Ford rejects Ranger Raptor 2.0-litre engine backlash

8 February 2018
, CarsGuide

Ford officials have shrugged off a social media backlash over the company's choice of a 2.0-litre bi-turbo diesel engine for its new 2018 Ranger Raptor dual-cab ute.

The Raptor, which shares design and engineering DNA with its US stablemate, the F150 Raptor, was revealed at a media event in Bangkok last night. It will be available in Australia later this year but only powered by the 2.0-litre diesel engine, which produces 156kW and 500Nm. There had been whispers of a petrol version (based on the US F-150 Raptor's 3.5-litre twin-turbocharged V6 petrol: 336kW/690Nm) and that may still be possibility, but not at this stage – or so Ford officials say. The Aussie market Raptor has the Ford-designed and -built 10-speed auto, based on the same transmission used in its Mustang.

In the immediate wake of the Raptor reveal, CarsGuide's social media channels erupted with surprise and disappointment at the choice of engine – but none of it seemed to faze Ford's Raptor team. Jamal Hameedi, Chief Engineer, Ford Performance, Ford Motor Company, said those people were missing the point of the high-performance race-bred Raptor.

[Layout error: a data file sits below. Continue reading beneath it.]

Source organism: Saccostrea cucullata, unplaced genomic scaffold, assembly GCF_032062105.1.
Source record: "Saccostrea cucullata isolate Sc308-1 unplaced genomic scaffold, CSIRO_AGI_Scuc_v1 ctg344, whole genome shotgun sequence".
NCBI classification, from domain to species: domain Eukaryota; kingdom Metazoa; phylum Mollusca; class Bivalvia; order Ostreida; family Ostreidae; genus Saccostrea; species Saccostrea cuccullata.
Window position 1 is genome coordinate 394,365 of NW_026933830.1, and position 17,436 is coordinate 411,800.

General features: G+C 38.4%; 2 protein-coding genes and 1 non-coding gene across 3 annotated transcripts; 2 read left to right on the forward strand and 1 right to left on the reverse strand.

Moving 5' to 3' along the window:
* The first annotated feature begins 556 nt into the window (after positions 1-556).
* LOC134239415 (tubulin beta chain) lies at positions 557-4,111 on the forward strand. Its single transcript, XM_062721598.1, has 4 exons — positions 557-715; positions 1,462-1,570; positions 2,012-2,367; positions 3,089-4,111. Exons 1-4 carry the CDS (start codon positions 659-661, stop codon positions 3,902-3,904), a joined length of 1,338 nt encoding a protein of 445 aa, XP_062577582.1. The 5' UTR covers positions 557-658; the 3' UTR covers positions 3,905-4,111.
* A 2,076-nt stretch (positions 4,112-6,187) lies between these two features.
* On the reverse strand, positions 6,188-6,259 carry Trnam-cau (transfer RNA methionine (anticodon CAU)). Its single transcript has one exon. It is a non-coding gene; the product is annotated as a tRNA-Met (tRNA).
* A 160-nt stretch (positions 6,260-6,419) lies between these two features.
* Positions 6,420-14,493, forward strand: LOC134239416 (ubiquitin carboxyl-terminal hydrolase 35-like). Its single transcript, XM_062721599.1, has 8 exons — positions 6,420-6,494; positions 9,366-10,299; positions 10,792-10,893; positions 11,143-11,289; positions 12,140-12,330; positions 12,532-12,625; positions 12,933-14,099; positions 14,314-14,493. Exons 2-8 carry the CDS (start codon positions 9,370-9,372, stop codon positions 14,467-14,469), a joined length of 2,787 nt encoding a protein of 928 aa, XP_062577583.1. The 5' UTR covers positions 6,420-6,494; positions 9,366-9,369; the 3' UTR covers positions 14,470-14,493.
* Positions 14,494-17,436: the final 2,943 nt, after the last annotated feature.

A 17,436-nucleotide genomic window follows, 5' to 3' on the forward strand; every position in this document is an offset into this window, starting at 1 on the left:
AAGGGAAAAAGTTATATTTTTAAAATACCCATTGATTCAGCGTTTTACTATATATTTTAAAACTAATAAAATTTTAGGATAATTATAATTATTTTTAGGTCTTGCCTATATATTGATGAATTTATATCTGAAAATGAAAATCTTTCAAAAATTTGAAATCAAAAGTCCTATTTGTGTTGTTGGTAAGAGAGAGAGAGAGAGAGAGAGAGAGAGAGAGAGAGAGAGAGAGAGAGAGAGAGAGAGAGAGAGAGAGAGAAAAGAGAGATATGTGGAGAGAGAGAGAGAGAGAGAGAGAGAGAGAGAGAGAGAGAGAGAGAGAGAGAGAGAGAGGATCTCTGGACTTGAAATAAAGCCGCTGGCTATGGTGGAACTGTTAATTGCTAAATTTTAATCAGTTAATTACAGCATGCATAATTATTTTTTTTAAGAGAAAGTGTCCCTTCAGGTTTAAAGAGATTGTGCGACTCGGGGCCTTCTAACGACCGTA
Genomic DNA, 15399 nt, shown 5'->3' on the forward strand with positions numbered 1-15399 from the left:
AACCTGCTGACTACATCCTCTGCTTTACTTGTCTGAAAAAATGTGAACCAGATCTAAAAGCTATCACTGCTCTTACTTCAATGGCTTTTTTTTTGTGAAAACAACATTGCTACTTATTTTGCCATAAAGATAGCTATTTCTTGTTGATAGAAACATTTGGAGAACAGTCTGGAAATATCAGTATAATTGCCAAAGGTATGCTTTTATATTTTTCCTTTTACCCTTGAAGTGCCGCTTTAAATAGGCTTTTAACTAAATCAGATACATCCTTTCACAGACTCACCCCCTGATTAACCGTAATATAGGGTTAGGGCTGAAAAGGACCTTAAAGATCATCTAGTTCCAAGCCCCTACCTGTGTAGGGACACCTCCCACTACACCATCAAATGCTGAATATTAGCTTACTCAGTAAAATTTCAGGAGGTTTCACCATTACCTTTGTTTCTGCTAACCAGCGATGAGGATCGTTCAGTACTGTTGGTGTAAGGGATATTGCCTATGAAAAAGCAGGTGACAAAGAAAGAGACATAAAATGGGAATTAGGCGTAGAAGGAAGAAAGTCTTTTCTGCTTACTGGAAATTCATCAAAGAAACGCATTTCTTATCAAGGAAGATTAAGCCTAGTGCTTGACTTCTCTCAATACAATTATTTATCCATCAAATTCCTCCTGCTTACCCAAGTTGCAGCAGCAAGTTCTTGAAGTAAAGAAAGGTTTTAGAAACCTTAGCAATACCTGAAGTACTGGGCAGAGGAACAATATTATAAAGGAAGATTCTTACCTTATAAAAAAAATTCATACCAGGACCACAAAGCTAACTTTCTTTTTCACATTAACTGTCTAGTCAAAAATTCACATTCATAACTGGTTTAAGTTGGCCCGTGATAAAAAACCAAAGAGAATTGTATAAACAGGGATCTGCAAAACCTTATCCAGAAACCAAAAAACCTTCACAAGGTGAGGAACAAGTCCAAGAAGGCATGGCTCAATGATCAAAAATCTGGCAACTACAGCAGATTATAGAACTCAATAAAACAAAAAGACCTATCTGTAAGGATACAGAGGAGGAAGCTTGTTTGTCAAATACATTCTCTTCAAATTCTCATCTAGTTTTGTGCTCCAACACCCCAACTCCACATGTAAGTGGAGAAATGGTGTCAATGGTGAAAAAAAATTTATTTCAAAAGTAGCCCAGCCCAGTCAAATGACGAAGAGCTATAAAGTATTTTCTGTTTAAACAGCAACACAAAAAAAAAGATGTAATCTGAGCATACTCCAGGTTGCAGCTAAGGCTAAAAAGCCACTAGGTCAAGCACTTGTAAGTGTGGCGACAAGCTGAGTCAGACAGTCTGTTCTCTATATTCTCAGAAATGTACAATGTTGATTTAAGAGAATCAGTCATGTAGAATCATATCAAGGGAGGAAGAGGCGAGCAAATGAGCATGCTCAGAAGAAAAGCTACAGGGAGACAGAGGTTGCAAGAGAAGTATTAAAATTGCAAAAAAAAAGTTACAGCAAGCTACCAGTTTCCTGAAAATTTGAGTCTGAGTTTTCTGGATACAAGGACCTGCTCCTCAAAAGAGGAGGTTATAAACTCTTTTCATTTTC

"My response to that is: you don't get what the Raptor is all about; if you're focusing on the engine, you're missing the whole point, dude.

"The Raptor is about the suspension, it's about the chassis and it's about [us] breaking the bank on the chassis, the suspension, the architecture, the shocks… those four shocks cost as much as a small engine, and that's not an exaggeration.

"That's what the Raptor is – it's not about horsepower, it's not about torque; it's having enough horsepower and enough torque to do the job but it's not a focal point."

Gone are the Ranger's rear leaf springs – the Raptor gets coil springs, Watt's link set-up, and solid rear axle – and its much-hyped suspension includes Fox Racing Shox dampers, front and rear, designed for fast, hard-core off-road driving and offering up greater wheel travel, with 46.6mm pistons for front and rear. The shocks – categorised as Position Sensitive Damping – are designed to cop the worst of undulating terrain at high speeds. 

The new ute's maximum braked towing capacity, 2500kg – 1000kg below the segment's benchmark – also came under fire on social media platforms.

The Raptor is tipped to be available here in the second half of this year. Details on its kerb weight, GVM and pricing were not available at time of writing, but expect to pay about $75,000.

Check out Marcus' interview with project head Damien Ross:

Do you reckon 2.0 litres is enough for the Raptor? Tell us what you think in the comments below.